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Astrometric detection of exoplanets from the
Article in Proceedings of SPIE - The International Society for Optical Engineering · September 2013
DOI: 10.1117/12.2023929 · Source: arXiv





6 authors, including:
Johannes Sahlmann

Didier Queloz

European Space Agency

University of Cambridge





Damien Ségransan

Julien Woillez

University of Geneva

European Southern Observatory




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Available from: Julien Woillez
Retrieved on: 23 October 2016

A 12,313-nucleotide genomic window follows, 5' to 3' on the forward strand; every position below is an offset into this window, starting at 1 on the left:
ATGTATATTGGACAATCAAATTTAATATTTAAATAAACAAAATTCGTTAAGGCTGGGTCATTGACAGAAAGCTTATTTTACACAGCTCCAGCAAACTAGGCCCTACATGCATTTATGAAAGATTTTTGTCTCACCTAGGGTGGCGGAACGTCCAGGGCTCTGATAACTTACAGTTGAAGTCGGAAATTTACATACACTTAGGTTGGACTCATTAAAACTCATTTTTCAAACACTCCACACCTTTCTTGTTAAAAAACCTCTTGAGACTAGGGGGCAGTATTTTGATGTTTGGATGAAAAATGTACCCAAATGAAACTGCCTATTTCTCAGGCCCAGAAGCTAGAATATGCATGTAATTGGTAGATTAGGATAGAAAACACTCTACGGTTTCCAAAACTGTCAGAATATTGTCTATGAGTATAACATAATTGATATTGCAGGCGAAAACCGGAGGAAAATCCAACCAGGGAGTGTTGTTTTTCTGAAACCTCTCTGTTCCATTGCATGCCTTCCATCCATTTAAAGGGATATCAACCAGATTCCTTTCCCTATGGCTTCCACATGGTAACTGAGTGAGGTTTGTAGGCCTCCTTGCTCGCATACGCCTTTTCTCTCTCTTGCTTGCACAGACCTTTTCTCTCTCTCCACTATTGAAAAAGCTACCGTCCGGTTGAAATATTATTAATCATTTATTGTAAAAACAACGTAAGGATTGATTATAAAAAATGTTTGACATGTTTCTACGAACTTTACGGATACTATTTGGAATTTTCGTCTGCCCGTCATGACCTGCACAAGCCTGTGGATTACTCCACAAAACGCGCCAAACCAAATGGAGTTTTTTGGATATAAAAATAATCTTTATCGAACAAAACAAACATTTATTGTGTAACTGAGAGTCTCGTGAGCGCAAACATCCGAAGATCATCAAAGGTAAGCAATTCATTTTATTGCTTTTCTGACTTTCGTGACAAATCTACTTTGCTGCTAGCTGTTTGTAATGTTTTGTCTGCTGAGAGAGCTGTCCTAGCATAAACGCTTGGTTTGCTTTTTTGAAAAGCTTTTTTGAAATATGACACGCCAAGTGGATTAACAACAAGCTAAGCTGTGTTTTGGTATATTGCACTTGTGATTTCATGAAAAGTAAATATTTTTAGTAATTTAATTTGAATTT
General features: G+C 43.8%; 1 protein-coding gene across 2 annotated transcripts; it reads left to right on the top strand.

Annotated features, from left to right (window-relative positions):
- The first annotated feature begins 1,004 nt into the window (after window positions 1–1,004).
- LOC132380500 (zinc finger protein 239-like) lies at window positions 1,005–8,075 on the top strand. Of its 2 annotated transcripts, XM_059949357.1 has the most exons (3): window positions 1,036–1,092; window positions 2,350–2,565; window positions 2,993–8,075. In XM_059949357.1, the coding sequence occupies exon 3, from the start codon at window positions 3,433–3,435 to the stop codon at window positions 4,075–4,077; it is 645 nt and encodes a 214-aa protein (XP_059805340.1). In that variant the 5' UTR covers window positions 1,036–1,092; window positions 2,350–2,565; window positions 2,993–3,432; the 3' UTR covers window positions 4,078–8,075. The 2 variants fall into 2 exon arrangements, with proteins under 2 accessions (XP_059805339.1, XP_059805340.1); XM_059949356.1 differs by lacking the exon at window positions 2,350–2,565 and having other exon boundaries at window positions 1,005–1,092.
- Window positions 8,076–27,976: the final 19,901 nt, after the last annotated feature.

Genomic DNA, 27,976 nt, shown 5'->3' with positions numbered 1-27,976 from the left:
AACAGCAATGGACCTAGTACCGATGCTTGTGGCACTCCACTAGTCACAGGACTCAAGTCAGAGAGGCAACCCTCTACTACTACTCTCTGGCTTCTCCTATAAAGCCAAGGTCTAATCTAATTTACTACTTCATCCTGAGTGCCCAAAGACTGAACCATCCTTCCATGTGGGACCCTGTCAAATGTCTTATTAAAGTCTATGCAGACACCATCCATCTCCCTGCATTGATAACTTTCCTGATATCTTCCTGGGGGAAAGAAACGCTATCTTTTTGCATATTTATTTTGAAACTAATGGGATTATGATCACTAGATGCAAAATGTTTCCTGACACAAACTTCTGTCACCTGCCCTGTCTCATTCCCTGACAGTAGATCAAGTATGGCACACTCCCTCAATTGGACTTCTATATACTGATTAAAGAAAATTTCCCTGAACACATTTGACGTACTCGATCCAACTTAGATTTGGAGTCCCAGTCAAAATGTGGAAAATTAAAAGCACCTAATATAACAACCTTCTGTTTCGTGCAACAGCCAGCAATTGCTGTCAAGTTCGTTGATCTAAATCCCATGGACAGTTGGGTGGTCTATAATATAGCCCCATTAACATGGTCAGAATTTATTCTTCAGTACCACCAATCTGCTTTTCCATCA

which have to cope with the disturbing influence of the Earth’s atmosphere. 5).: E-mail: johannes.sahlmann@unige. Astrometry consists in measuring stellar positions in the sky and can be applied for indirect planet detection by determining the small lateral displacement of a star orbited by an unseen planet (measurements of relative astrometry are possible when the planet is detected directly. and architectures of exoplanetary systems. For instance. To illustrate the parameter space accessible with astrometric measurements. a 10 Jupiter mass Further author information: (Send correspondence to J. b Main Astronomical Observatory. In this review. Universit´e de Gen`eve. 2. it is useful to point out some figures and attributes related to astrometry and to compare it with other planet detection techniques. both aimed at the astrometric detection of exoplanets. c European Southern Observatory. The goal of current large observational campaign is to obtain large samples of planets with uniformly and accurately determined properties.Astrometric detection of exoplanets from the ground J. In particular. D. SCIENTIFIC POTENTIAL OF ASTROMETRY The potential of astrometry for exoplanet detection was recognised when the available measurement precision reached a few milli-arcseconds (mas). This contribution deals with the realisation of such observations from the ground. A. These are principally the orbital parameters. It gives access to a unique parameter space and is therefore required for obtaining a comprehensive picture of the properties. 1290 Versoix. Chile. present the available techniques and instruments.S. P. We discuss the scientific motivation (Sect. National Academy of Sciences of the Ukraine. 51 Chemin Des Maillettes. d European Southern Observatory. S´egransana . Ukraine. and the host star’s properties. present two ongoing projects using optical interferometry (Sect. continued progress in instrumentation made first robust applications of astrometry possible and we refer the reader to the reviews in Refs. can generally only be obtained by combining several observing techniques. F. and atmospheric characteristics. thus offering the perspective of detecting giant Jupiter-like planets in wide orbits around nearby stars. we set these efforts into the context of Gaia. . 2. D. INTRODUCTION It is now established that extrasolar planets are abundant in the Galaxy1–3 and many hundreds have been discovered using a variety of techniques.5. Planetary systems. 2). However. ESA’s astrometry mission scheduled for launch in 2013. Zabolotnogo 27. Switzerland.SR] 2 Sep 2013 ABSTRACT Astrometry is a powerful technique to study the populations of extrasolar planets around nearby stars. M´erandc . J. The comprehensive characterisation of planetary systems. most of the announced detections were later shown to be false and have taught us to be particularly cautious in this field. 3). 85748 Garching. size. abundances. 6). Germany arXiv:1309. 03680 Kyiv. Stellar interferometry. Keywords: Astrometry. 4) and imaging (Sect. Atmospheric effects 1. 7–9. we discuss astrometric observations with the Very Large Telescope (VLT) Interferometer and a programme employing optical imaging with a VLT camera.S.0329v1 [astro-ph. Vitacura-Santiago. and conclude with an outlook into the future of ground-based astrometric planet searches (Sect. Lazorenkob . with an emphasis on observations from the ground. Queloza . but those cases are not covered here).4 However.) J. introduce the employed techniques (Sect. and present an outlook on the future of astrometric exoplanet detection from the ground. Alonso de C´ ordova 3107. and highlight a few results of astrometric planet searches. which is necessary to progress in our understanding of planet formation and evolution. Woillezd a Observatoire de Gen`eve. Sahlmanna . 6 Unfortunately. the planet’s mass. the degree to which exoplanets are characterised varies greatly. Finally. we discuss the scientific potential.